The Eternal Plaything

An excerpt from The Divine Tragedy (1922) by Arthur St. John Adcock.

How could it ever all be otherwise?
There is no place in our philosophies
For Christ, as when His story did begin
At Nazareth there was no room at the Inn.
If He could come and force us to fulfil
His Law, which now we play with as we will,
So that we did those things humane and true
Our Churches tell us that we ought to do
(Setting us no example), all our scheme
Of being would unravel like a dream,
The gauds that please us now we should despise,
Nor tread each other down that we might rise,
Religion, business, politics would preen
Their leprosies away and be made clean:
So, loving one another more and more,
How could we bear to see our brethren poor—
How, if the great were brother to the least,
Leave them a-cold and hungry while we feast?

It is far better He should only be
A tale we need not take too seriously,
An Ideal throned above our fallen state
For us to worship, not imitate.
The great Reality we praise in prayers
Could ne’er be fitted into our affairs;
If It came down, we must in self-defence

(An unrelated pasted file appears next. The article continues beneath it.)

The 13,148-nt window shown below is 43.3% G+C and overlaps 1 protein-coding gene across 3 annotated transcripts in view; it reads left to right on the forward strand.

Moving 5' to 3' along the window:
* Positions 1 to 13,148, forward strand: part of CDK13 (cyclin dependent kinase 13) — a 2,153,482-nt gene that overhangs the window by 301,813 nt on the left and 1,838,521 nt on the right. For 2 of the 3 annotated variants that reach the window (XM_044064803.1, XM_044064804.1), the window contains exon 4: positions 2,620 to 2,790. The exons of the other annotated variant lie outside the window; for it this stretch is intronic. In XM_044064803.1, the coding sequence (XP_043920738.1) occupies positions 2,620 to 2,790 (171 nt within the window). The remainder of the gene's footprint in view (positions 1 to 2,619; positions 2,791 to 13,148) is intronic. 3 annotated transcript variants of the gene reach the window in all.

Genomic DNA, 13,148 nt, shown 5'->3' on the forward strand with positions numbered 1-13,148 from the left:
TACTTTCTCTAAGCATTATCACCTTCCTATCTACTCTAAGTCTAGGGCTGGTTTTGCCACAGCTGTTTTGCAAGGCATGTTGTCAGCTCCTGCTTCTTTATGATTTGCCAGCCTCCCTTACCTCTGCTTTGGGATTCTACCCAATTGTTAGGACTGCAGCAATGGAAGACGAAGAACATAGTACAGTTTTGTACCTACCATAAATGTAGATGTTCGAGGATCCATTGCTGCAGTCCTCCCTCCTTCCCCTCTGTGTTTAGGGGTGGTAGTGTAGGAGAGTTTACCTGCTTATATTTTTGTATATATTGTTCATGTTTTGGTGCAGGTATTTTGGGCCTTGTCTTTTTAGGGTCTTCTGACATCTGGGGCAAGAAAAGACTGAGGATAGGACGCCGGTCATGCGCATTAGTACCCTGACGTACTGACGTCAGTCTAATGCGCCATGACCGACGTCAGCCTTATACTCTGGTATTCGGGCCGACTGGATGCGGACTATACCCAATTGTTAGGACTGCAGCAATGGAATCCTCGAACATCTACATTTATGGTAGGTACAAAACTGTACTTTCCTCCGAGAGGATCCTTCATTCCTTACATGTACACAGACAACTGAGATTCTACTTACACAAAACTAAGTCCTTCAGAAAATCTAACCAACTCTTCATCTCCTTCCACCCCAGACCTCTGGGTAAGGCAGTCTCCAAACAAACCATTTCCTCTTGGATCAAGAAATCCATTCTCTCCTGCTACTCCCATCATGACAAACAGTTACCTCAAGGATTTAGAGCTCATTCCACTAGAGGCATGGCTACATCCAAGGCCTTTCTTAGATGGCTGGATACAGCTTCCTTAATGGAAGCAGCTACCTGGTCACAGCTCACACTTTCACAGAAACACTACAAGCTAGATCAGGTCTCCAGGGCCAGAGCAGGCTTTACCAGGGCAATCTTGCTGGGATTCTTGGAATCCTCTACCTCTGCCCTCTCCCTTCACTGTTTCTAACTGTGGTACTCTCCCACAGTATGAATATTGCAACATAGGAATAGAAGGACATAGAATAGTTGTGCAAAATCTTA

Reject It, and restrain Its influence,
Harden our hearts, and warn It from our bowers
With, “No admittance during business hours.”

When a blithe infant, lapt in careless joy,
Sports with a woollen lion—if the toy
Should come to life, the child, so direly crost,
Faced with this Actuality were lost. …
Leave us our toys, then; happier we shall stay
While they remain but toys and we can play
With them and do with them as suits us best;
Reality would add to our unrest,
Disturb our game, our pleasures intermit—
We could not play with It! …
We want no living Christ, whose truth intense
Pretends to no belief in our pretence
And, flashing on all folly and deceit,
Would blast our world to ashes at His feet.
Since if he came, a presence to be seen,
We could not hide our hearts from His serene
Regard and play with Him and His decree,
We do but ask to see
No more of Him below than is displayed
In the dead plaything our own hands have made
To lull our fears and comfort us in loss—
The wooden Christ upon a wooden Cross!


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